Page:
Then a Fianna Fail Senator proposed January 21 as Declaration of Independence Day to mark the first meeting of the Dail in 1919.
That hit the buffers too.
Now a committee is hard at work in the Irish parliament weighing up the various recommendations. Since politicians always like to be seen to "do something", chances are that they will come down in the end in favour of a day to honour Irish nationhood.
They certainly wouldn't be the first. Plenty of countries have national days, often explicitly to applaud liberation from colonial misrule by the Great Powers of old, not only the United Kingdom but also Spain, Portugal, France and Belgium, even Russia in the case of the Baltic States.
Germany also set aside a date in the calendar to commemorate reunification in 1990. It may seem a bit odd to only start saluting independence from foreign domination a century late, but that's entirely the Irish people's business.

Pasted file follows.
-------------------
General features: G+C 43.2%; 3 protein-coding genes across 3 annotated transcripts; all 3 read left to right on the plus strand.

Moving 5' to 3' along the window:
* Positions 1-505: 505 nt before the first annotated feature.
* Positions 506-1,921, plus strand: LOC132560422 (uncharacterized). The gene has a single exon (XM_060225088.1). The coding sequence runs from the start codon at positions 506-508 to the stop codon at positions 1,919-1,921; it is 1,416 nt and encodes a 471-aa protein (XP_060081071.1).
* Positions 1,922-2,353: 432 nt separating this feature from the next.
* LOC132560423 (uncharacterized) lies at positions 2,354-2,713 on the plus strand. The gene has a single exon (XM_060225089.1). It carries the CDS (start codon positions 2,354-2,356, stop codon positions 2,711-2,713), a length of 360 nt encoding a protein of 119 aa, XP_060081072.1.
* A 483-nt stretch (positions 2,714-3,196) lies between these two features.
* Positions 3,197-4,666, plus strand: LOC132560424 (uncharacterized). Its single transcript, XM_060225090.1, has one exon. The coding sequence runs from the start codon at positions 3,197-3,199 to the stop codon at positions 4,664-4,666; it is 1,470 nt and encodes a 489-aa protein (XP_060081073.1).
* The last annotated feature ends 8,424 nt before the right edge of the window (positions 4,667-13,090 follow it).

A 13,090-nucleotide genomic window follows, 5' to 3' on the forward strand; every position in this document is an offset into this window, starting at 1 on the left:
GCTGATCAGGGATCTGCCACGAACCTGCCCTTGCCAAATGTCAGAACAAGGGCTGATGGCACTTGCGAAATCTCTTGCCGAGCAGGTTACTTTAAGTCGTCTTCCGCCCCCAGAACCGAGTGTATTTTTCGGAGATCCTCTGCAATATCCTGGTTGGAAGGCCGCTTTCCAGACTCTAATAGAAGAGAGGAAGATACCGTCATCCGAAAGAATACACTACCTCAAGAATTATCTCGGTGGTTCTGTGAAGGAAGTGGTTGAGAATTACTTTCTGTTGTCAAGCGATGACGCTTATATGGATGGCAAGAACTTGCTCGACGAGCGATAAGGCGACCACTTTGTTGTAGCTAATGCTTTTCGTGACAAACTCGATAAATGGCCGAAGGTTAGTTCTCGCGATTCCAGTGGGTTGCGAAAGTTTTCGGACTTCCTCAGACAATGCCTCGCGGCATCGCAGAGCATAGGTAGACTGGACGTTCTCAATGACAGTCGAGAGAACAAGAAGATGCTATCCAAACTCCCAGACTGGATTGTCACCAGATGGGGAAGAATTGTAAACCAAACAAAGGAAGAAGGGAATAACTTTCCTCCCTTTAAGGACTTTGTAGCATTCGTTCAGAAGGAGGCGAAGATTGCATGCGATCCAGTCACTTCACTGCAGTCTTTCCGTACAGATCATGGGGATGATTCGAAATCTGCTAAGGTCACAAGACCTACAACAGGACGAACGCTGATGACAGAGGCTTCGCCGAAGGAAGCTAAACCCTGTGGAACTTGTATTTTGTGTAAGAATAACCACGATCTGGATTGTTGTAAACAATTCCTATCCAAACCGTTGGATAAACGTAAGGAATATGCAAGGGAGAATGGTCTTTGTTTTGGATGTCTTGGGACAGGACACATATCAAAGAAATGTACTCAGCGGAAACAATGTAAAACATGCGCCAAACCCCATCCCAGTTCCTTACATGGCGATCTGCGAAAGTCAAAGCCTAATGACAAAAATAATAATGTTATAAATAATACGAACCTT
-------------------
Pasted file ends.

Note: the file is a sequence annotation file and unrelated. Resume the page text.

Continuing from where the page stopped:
Once there is such a day on the other side of the border, though, pressure is bound to grow for the occasion to be formally recognised in Northern Ireland as well.
That's where it gets tricky, because it's hard to see many, if any, advantages in it for us.
There are already two similar tub-thumping, flag waving holidays in the local diary - St Patrick's Day and the Twelfth.
Neither is always a pleasant experience for the other side.
Both lead all too often to public drunkenness and disorder. Each brings the place to a standstill.
That has consequences for everybody, not least those who have to clean up the mess or, like hospitals and the PSNI, deal with the walking wounded.
Even if it was an entirely sober and dignified occasion, another day devoted to cheering the victory of one lot over another is the last thing we need, and that's what an Irish Independence Day, however well-meaning the intention behind it, could easily become.
Not merely once every 100 years, but every 12 months, on the dot and in perpetuity. There can be unintended consequences from stoking up partisan nationalism in this way.
The flag of St George used to be a rare sight in England. Now it flies above houses and in gardens and on lampposts in certain areas.